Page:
Regardless of manufacturer claims there are always some conditions that will cause a tow bar to bind. Those conditions might include attempting to disconnect when the toad is at an extreme angle to the motorhome, the toad significantly higher or lower than the motorhome, or at an extreme side to side angle from the motorhome. That being said the non binding bars do a much better job than those that don't have that feature. The non binding feature is simply a difference in the angle that the locking caams lock into the extension rods. The non binding ones have a sloped angle on the cam and a taperd slot in the bars. The standard versions have a more square cut cam and square cut slot in the bars. Our first tow bar was a Roadmater Sterling. It was not a non binding design, but if the toad was relatively in line with the motorhome it would work fine. It was destroyed in an accident and replaced with a Roadmaster Sterling All Terrain, which is a non binding tow bar. This one is slightly more forgiving in that the toad doesn't have to be nearly as well aligned to the motorhome for it to work properly. We used the previous bar for 110,000 miles with no problems. We have about 35,000 miles on the new one, again with no problems.
Hikerdogs 08/03/19 04:00am Dinghy Towing
RE: F-53 Axle vent

Several companies offer a vent tube cap that eliminates the problem of bugs and debris. Both our motorhomes had these caps installed on the vent tube. I assumed they came from Ford, but looking for a Ford part number has so far been unsuccessful. They may have been installed at the Winnebago factory, at their service center in Forest City, or by our local Ford garage. I suspect the latter in that this dealership also sells Jeeps, and the caps are almost identical to those on the vent tubes of our Jeep Wrangler.
Hikerdogs 07/28/19 04:49pm Class A Motorhomes
RE: Winnebago vs Tiffin

Generally in the Itasca they put a better grade of materials and components in it. The Itasca will have standard things that are an option in the same model Winnebago That was true in 2001 when we bought our first Winnebago, but the differences vanished by 2013 when we bought our current motorhome. We visited several dealers trying to decide whether to purchase a Winnebago Adventurer or an Itasca Suncruiser. The Suncruiser listed for about $3,000.00 more than an identically equipped Adventurer. When we asked the sales people why the difference in price we never got any good answers. We emailed Winnebago asking for a list of differences and got back a list of 16 differences between the models. 15 of the 16 differences were badging in that one model would be badged as an Itasca where the other would be badged as a Winnebago. Likewise on would have the Suncruiser nameplate while the other would have an Adventurer nameplate. The only real difference between the two was that the Suncruiser offered 1 interior color scheme that was not offered on the Adventurer. Other than that all the systems, appliances, standard equipment, and options were identical. Still not sure which model to purchase we were able to take a private tour of the production facility and several completed coaches at the factory. We asked our tour guide (a senior training manager) which one would be the best value. His immediate response was the Winnebago Adventurer. He said the quality was equal, the price was slightly lower, the name recognition was better, and the resale value would be higher. One thing we were also alerted to was that (at least at the time) is that any component either standard or optional on any other Winnebago product can be ordered as an option on any other coach as long as it will physically fit in the coach you are ordering. At the time a 6 way power passengers seat and a couple other options were not offered on the Adventurer or Suncruiser models. They were however available on the Journey. We were able to order those options even though they were not listed in any brochure or ordering form. The Itasca nameplate has recently been dropped from the lineup, but models like the Sunstar and Sunova formerly in the Itasca lineup are now offered under the Winnebago nameplate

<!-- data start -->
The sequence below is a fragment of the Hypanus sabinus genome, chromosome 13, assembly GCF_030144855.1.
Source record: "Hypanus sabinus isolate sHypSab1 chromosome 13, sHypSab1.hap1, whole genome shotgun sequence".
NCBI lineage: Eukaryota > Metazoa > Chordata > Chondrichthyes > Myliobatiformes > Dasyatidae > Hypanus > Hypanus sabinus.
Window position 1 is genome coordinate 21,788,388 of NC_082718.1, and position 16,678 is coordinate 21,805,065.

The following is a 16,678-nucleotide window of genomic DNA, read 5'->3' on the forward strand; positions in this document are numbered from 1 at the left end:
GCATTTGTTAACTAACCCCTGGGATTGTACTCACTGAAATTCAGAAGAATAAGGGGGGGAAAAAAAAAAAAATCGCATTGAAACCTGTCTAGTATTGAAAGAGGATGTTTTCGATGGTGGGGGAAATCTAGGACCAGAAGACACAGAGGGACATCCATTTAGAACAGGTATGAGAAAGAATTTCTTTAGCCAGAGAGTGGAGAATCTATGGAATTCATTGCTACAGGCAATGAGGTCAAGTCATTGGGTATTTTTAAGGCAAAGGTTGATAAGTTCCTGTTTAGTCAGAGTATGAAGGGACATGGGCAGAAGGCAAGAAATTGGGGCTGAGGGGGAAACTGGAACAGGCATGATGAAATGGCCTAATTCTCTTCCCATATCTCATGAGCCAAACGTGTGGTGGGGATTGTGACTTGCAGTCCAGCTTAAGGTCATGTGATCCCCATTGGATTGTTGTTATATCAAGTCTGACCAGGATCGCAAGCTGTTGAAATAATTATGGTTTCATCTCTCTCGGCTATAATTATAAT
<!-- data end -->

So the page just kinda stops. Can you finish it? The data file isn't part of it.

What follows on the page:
Hikerdogs 07/21/19 09:24am Class A Motorhomes
RE: Battery corrosion

Many batteries have the vent in the center of the top plate like this: https://www.centennialbatteries.com/centennial-commercial-heavy-duty-battery-c-31-10st-group-31 Unfortunately this is also where the battery hold down bracket is positioned. Our Buick Lucerne had this arrangement, but it also had a tube fitted over the vent that extended below the battery case. I copied this system for our house batteries using clear vinyl tubing. The tube is secured to the vent with a small wire tie. It extends below the battery box and a couple inches below the frame rail. Itis also wire tied to the frame rail. The tubing has been in place 2 years and the hold down bracket and frame rail are still corrosion free.
Hikerdogs 07/01/19 02:18am Class A Motorhomes
RE: Brake controller

To warm this topic up again. Because of health reasons I was not able to install anything. Now i am working on it again. I was able to locate the hidden connector under the dash of my unit, and plugged the controller in, and all lights are on. My problem is, how to find the other connector under the F53 chassis to connect the trailer plug outlet to? Where would I find the connector? Can anybody enlighten me? I have to be able to explain it to my niece, who will crawl for me underneath the motorhome, because I cannot do this anymore. She is 35 and very handy with tools! But I have to tell her what to do. It's possible the wire for the brakes was never run from the original Ford harness to the trailer socket at the rear of the coach. The wire runs along the outside of the drivers side frame rail inside a wire loom to the end of the frame rail supplied by Ford. It's a #10 blue wire. Ford folded back and taped the wires inside the loom. Open the loom at the joint of the Ford supplied frame and the frame extensions added by the body builder. There should be a tag on each of the wires identifying their purpose. The wire for the brakes is clearly marked either "Brakes" or "Trailer Brakes". The body builder extends them from this point to the rear of the coach. That particular wire was not connected on our 2001 Winnebago Adventurer built on the Ford F53 chassis. When I inquired as to why it was never connected I was told that it was done by the dealer only if they were aware that the customer was towing a trailer or dolly that had electric brakes. On our newer (2013) motorhome the wire runs in a loom down the inside of the passengers side frame rail. Winnebago now connects all the wires to the trailer socket.
Hikerdogs 06/19/19 06:50am Dinghy Towing